18-Year-Old Syrian Refugee Exposes the Syrian Story, One Photograph at a Time.
By Olivia Nemec
Nearly seven years after the revolution against President Bashar al-Assad’s Regime began in Daraa, Syria, some members of the opposition fear whether their civil uprising still stands a fighting chance in what has become one of the deadliest civil wars in history.
Amongst these skeptics is Abdulazez Dukhan, rebel advocate and 18-year-old refugee from Homs, Syria. “Syria today isn’t what it once was when the revolution began,” he says.
Dukhan, like many others, is disenchanted watching his beloved country lose its people and become only a shell of the Syria that had once teemed with life, culture, and most importantly, he says, with dreams.
What had started as peaceful protests for democracy in 2011 when a young boy painted anti-government slogans on his school walls, had transformed into a full-fledged civil war between the Assad government and its people.[i] Now, with more than 500,000 casualties, over 6 million internally displaced persons, and more than 5 million registered refugees, according to statistics from the United Nations Refugee Agency, the war in Syria has escalated to the second largest humanitarian crisis since World War II.
“These aren’t just numbers,” Dukhan says. “They are with names, victims of the war. A lot of people during seven years and it’s still increasing. I wanted to stay and fight, but now I know it’s not possible for us to win fighting physically.”
Until the end of 2013, more than 70% of the Syrian population was in support of the opposition. Toppling Assad’s dictatorship seemed possible then, Dukhan says. While the number of rebel advocates multiplied as violence against civilians continued to intensify, intervention by foreign allies interested in Assad’s political survival soon shifted the odds dramatically in his favor.
“We just need outside countries to stop sending guns for the fighting to be equal,” Dukhan says. “If it were equal, the government would be gone a long time ago. I now think the opposition doesn’t have a chance.”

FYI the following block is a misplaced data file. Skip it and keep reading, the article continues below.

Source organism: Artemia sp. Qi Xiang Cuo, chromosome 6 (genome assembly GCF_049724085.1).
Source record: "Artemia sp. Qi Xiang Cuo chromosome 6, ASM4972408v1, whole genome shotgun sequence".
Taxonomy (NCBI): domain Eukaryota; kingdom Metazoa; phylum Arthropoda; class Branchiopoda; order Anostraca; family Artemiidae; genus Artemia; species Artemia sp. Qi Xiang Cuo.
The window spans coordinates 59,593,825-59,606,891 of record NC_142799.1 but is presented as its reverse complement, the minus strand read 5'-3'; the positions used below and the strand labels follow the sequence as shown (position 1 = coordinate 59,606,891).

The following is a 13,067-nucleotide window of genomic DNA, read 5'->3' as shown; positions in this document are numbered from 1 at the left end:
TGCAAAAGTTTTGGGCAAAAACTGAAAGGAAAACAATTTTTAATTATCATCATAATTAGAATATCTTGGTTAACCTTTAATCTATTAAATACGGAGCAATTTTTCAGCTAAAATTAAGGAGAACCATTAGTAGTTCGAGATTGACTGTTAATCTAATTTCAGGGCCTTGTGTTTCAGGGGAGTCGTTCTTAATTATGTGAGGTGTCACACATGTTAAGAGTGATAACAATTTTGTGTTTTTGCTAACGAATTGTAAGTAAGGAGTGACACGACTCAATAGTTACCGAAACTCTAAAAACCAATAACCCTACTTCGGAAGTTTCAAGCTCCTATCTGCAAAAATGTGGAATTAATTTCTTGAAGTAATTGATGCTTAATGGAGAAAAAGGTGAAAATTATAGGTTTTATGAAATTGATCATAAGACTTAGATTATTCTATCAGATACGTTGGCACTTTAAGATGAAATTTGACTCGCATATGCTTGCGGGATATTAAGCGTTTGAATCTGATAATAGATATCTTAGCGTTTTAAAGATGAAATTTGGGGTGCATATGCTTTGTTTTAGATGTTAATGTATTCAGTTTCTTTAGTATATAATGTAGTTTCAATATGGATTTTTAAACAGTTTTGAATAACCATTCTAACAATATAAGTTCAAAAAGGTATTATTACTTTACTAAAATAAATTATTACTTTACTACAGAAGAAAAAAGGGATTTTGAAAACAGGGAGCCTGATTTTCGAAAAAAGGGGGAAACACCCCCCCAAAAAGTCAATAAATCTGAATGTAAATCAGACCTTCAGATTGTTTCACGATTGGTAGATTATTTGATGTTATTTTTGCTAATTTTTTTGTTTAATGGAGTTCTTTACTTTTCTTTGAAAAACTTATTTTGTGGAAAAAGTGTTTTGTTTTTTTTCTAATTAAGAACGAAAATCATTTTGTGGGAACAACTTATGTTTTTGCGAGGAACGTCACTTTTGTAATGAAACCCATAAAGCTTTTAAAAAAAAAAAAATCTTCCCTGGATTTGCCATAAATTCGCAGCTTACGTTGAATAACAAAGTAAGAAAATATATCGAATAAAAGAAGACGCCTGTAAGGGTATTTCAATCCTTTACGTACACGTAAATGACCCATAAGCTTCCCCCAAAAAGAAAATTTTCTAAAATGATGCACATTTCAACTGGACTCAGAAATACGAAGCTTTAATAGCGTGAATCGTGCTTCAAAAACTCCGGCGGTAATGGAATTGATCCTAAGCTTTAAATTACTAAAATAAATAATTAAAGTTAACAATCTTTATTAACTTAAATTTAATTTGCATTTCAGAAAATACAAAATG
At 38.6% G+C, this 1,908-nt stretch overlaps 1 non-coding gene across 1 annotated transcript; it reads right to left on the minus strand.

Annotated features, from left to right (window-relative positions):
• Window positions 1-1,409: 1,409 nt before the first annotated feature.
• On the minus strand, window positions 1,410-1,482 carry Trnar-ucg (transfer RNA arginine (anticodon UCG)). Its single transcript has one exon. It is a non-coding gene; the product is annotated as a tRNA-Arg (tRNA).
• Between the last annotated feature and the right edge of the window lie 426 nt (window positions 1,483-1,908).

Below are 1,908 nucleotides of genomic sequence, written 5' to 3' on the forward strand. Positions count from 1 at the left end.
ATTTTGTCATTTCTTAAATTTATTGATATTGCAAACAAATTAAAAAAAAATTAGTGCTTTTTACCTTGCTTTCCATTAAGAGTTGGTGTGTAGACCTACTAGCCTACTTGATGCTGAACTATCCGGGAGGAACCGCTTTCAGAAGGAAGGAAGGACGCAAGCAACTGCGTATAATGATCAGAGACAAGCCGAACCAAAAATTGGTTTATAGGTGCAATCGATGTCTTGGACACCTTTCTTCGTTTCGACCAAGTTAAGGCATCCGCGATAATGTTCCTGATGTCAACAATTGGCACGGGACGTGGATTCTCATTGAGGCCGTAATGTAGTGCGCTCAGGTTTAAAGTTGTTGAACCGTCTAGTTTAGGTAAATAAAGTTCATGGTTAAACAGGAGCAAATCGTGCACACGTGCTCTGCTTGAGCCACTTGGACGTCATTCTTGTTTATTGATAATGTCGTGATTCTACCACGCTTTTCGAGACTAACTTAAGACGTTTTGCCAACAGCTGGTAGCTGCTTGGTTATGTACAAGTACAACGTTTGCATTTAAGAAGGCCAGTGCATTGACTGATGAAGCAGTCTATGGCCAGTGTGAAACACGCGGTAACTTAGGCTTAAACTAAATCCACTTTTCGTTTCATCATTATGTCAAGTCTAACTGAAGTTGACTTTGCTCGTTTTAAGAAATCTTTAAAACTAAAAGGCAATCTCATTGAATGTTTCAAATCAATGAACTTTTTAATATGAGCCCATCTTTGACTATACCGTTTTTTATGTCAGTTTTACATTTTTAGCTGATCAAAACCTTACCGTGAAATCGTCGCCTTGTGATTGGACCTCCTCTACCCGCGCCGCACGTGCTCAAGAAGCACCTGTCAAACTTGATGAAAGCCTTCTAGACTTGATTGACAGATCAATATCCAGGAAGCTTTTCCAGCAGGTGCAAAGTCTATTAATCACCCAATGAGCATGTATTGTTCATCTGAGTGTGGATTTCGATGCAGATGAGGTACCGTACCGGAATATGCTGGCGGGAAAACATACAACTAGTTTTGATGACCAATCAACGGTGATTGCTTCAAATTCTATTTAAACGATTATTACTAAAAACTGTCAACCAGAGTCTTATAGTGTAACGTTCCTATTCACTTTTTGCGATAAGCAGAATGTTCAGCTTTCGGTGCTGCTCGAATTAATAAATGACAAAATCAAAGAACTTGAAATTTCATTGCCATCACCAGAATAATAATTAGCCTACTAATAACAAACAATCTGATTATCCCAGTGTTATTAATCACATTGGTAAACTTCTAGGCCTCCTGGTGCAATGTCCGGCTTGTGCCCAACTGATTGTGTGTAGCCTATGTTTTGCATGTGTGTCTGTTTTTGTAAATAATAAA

A fighting chance, he emphasizes. Dukhan says he has no doubt that the sheer tenacity of the freedom-seeking majority would have sufficed to oust the regime had Syria’s foreign allies left Assad to his own defenses. However, since 2011’s peaceful uprising, Dukhan says his country has become a battleground for the power struggle between nations and groups with interests independent from those of Syria’s domestic population. “Syria today is for Russia. Syria today is for Iran. Syria today is for other groups,” Dukhan says. “It’s no longer about us the people of Syria, about the humans. It’s all about guns now.”
In the 2011 Arab Spring, civil unrest spread like wildfire throughout the Arab world; people were finally becoming the protagonists of their country’s fate. Syria’s unique geographic location in the heart of the Middle East, however, frustrated a Syrian coup d’état. While tyrants in Libya, Egypt, and Iraq all fell to the liberation movements, in 2015 President Bashar al-Assad was emboldened by the military strength of a global superpower: Russia.[ii]
Amongst the now pivotal players in the conflict, Russia provides Assad with diplomatic backing at the United Nations and remains crucial to asserting the dominance of regime forces in the region and reclaiming rebel strongholds. Though Russian-Syrian political, military, economic, and cultural ties predate the Soviet Union, allying with Assad presently benefits Russia on multiple fronts. Not only does the alliance ensure Russian access to the Mediterranean with authorization to use the Syrian naval base in Tartus, and the Hmeimim Air Base, but arming Assad’s forces is instrumental in President Vladimir Putin’s strategy to contain the militant Daesh at ground zero.[iii] [iv]